Resonance and oscillation

All structures have a natural frequency of  oscillation or vibration. A single guitar string will always vibrate at the same speed, giving the same note providing that the length and tension are unchanged. The child below will oscillate back and forth like any pendulum, at a constant rate depending on the length of the pendulum. These are examples of the natural frequency.

A child can make the swing go themselves by shifting their weight backwards and forwards in time with the period of the swing. They match the movement of their body to the natural frequency of the swing. This is resonance. 

Resonance on swing

Resonance on swing 2

Resonance happens when the frequency of the “driver” (the source of the energy for vibration or oscillation) matches the frequency of the “driven” - (the structure being made to vibrate).

Barton's Pendulums

Barton's pendulums

The larger weight at the end is the driver which imparts energy to all the other pendulums. All the weights will oscillate or sway a little, this is "forced vibration or forced oscillation". However  the pendulum which exactly matches the length of the driver will oscillate far more than all the others. That is resonance. This pendulum and the driver oscillate at the same frequency, but half a swing out of phase, in other words, they swing in opposite directions.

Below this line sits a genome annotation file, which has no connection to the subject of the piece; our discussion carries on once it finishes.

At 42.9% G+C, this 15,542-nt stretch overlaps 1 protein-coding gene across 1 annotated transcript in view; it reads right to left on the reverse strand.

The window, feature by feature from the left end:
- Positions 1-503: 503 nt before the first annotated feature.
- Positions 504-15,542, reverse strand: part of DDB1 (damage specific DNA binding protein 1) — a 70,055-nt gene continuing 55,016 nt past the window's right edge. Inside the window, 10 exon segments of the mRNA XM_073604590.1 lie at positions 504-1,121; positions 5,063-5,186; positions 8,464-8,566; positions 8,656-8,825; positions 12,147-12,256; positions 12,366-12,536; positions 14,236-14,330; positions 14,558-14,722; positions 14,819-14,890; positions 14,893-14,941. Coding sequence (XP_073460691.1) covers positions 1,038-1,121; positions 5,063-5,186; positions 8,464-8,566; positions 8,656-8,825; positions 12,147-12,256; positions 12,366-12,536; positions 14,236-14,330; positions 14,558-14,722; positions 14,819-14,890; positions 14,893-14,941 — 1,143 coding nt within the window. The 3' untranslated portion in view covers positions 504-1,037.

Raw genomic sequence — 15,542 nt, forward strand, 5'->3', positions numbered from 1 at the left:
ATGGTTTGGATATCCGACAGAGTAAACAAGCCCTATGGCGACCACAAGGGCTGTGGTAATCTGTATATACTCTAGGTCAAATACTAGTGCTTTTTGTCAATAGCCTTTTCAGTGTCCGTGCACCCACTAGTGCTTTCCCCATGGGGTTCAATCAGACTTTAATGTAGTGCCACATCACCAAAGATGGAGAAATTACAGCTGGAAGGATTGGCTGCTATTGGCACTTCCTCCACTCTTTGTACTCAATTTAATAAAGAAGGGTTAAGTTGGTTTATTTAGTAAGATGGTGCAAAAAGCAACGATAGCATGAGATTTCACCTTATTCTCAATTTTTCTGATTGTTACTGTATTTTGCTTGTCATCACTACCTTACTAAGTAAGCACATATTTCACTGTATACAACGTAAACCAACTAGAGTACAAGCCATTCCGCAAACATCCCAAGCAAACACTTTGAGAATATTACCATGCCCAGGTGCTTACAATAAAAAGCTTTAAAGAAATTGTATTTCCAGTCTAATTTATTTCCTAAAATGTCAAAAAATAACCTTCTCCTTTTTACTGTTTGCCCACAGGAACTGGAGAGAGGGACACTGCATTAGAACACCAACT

Tuning a string

If the frequency of the tuning fork matches the frequency of the string then the string will pick up the vibration. The natural frequency of vibration of the string can be altered by changing either the length or the tension (or both). A match in the frequencies can be shown by placing pieces of folded paper on the string which jump off when the string resonates.

Tuning a guitar

How much vibration

If we have a source of vibration in a structure that source is likely to make the whole structure to vibrate at the same rate. That is forced vibration. If the frequency of the source matches the natural frequency of the structure, the vibration will be very much larger.

Graph showing resonant frequency

Resonance of large structures


Almost all vehicles have engines within them which vibrate. As the engine speeds up or slows down it is quite likely that there will be one frequency where the vibration of the engine matches the natural frequency of vibration of the vehicle chassis. Resonance here is uncomfortable and can damage the structure.


During part of most earthquakes the ground will shake from side to side. This is what causes the worst damage and the worst casualties. If the shaking coincides with the natural frequency of vibration of the building then the damage caused will be catastrophic unless that vibration is damped.


Any large structure is likely to sway in a strong wind. History has many example of bridges and buildings swaying uncomfortably because the oscillation caused by wind matches their natural frequency. The most famous example is that of the Tacoma Narrows Bridge Collapse, which you can see below. Design of large structures has to take this into account, either by ensuring that the natural frequency is unlikely to be met or by damping any movement.


There are follow up notes on damping here: